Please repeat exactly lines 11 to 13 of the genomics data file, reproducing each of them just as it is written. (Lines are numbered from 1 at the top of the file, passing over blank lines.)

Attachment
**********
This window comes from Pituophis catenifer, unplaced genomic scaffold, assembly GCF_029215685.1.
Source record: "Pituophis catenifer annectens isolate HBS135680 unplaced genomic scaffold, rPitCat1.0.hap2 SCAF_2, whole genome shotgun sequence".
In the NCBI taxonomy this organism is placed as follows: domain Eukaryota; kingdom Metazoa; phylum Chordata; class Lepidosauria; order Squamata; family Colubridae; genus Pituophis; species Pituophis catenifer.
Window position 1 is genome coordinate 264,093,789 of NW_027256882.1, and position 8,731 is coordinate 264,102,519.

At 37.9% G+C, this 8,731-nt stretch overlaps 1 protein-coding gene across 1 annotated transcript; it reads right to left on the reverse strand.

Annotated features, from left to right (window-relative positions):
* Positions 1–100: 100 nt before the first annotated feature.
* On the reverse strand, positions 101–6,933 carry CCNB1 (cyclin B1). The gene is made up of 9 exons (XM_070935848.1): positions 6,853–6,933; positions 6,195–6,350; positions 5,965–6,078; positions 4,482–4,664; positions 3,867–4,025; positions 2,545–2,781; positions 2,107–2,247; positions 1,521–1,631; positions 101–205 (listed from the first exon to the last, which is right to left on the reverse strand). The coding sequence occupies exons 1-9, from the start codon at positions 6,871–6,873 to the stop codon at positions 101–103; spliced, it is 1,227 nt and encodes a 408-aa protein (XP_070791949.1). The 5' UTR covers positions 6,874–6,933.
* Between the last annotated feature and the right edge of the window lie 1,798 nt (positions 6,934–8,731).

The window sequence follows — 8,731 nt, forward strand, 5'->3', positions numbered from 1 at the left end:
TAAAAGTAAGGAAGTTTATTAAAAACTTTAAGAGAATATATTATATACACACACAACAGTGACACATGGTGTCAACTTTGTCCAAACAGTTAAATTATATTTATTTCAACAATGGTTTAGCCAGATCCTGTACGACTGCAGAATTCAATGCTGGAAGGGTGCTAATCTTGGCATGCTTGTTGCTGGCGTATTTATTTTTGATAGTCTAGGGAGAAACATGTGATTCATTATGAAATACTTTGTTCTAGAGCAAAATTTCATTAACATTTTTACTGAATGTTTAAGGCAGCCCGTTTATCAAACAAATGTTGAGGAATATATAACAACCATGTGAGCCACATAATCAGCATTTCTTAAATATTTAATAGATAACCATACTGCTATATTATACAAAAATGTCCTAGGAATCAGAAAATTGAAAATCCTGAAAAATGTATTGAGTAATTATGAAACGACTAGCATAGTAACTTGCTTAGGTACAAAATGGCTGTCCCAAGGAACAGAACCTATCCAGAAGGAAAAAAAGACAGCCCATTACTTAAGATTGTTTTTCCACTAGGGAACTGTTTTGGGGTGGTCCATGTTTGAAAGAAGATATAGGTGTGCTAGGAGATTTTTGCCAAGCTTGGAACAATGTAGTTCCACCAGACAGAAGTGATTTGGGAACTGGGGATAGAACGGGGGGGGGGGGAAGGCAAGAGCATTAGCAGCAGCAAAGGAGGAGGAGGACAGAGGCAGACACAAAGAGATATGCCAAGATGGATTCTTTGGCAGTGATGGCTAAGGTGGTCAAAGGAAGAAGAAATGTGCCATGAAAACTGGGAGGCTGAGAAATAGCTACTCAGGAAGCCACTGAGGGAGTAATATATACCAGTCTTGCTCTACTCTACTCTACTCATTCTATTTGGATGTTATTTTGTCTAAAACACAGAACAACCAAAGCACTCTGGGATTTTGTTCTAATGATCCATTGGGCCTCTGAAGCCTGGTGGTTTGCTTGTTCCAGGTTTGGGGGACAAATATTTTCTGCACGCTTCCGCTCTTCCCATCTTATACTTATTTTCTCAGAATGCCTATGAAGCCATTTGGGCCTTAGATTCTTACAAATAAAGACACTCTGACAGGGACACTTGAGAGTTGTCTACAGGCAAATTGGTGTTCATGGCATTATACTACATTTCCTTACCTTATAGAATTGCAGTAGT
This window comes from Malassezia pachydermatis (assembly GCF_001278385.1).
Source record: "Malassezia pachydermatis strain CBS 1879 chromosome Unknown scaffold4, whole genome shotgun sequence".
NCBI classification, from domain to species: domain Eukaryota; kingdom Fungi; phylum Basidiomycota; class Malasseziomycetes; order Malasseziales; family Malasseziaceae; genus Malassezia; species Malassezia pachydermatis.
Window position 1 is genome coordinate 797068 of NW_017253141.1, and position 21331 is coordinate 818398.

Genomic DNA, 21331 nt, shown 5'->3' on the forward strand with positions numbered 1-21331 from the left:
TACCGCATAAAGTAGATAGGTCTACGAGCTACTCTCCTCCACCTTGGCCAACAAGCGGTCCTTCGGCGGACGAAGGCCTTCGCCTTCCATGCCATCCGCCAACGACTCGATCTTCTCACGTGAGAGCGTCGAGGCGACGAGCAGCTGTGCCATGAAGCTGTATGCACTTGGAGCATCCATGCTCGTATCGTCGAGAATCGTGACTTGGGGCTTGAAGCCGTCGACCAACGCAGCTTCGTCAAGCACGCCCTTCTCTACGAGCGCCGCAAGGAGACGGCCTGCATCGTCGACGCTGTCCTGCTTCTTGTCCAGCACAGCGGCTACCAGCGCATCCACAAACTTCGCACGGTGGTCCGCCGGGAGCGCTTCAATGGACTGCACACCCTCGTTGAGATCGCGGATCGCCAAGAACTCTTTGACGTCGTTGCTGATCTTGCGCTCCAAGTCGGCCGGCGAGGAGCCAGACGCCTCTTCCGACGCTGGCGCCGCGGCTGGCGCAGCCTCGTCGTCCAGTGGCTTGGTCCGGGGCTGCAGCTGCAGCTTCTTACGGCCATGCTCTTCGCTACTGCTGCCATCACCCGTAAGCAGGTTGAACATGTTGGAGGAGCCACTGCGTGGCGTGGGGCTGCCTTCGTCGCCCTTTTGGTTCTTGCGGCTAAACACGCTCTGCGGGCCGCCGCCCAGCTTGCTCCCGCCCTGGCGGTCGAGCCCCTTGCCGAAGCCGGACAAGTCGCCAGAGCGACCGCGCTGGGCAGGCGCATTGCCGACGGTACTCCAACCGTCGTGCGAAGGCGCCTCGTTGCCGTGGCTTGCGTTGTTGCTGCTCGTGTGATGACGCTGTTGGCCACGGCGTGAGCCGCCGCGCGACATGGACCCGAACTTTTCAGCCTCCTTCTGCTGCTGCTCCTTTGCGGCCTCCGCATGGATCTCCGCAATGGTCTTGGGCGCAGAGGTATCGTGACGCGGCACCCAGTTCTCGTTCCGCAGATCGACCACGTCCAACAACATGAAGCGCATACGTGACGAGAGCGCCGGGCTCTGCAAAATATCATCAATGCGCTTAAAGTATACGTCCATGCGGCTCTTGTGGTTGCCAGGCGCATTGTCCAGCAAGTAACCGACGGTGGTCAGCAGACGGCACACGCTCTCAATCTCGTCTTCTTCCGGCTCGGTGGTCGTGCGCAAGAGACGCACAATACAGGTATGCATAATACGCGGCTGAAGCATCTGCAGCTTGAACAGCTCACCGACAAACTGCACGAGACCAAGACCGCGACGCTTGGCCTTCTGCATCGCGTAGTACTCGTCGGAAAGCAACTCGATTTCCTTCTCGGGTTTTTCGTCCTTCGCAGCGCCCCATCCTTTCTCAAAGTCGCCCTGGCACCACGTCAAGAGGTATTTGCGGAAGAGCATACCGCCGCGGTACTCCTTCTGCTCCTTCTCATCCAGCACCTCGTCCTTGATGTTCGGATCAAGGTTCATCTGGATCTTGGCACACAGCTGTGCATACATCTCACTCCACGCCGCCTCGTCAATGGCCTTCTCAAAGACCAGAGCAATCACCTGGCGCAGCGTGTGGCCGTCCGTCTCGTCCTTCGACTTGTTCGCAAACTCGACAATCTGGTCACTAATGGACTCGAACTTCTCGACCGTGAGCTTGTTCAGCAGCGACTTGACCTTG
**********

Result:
TAAAAGTAAGGAAGTTTATTAAAAACTTTAAGAGAATATATTATATACACACACAACAGTGACACATGGTGTCAACTTTGTCCAAACAGTTAAATTATATTTATTTCAACAATGGTTTAGCCAGATCCTGTACGACTGCAGAATTCAATGCTGGAAGGGTGCTAATCTTGGCATGCTTGTTGCTGGCGTATTTATTTTTGATAGTCTAGGGAGAAACATGTGATTCATTATGAAATACTTTGTTCTAGAGCAAAATTTCATTAACATTTTTACTGAATGTTTAAGGCAGCCCGTTTATCAAACAAATGTTGAGGAATATATAACAACCATGTGAGCCACATAATCAGCATTTCTTAAATATTTAATAGATAACCATACTGCTATATTATACAAAAATGTCCTAGGAATCAGAAAATTGAAAATCCTGAAAAATGTATTGAGTAATTATGAAACGACTAGCATAGTAACTTGCTTAGGTACAAAATGGCTGTCCCAAGGAACAGAACCTATCCAGAAGGAAAAAAAGACAGCCCATTACTTAAGATTGTTTTTCCACTAGGGAACTGTTTTGGGGTGGTCCATGTTTGAAAGAAGATATAGGTGTGCTAGGAGATTTTTGCCAAGCTTGGAACAATGTAGTTCCACCAGACAGAAGTGATTTGGGAACTGGGGATAGAACGGGGGGGGGGGGAAGGCAAGAGCATTAGCAGCAGCAAAGGAGGAGGAGGACAGAGGCAGACACAAAGAGATATGCCAAGATGGATTCTTTGGCAGTGATGGCTAAGGTGGTCAAAGGAAGAAGAAATGTGCCATGAAAACTGGGAGGCTGAGAAATAGCTACTCAGGAAGCCACTGAGGGAGTAATATATACCAGTCTTGCTCTACTCTACTCTACTCATTCTATTTGGATGTTATTTTGTCTAAAACACAGAACAACCAAAGCACTCTGGGATTTTGTTCTAATGATCCATTGGGCCTCTGAAGCCTGGTGGTTTGCTTGTTCCAGGTTTGGGGGACAAATATTTTCTGCACGCTTCCGCTCTTCCCATCTTATACTTATTTTCTCAGAATGCCTATGAAGCCATTTGGGCCTTAGATTCTTACAAATAAAGACACTCTGACAGGGACACTTGAGAGTTGTCTACAGGCAAATTGGTGTTCATGGCATTATACTACATTTCCTTACCTTATAGAATTGCAGTAGT
This window comes from Malassezia pachydermatis (assembly GCF_001278385.1).
Source record: "Malassezia pachydermatis strain CBS 1879 chromosome Unknown scaffold4, whole genome shotgun sequence".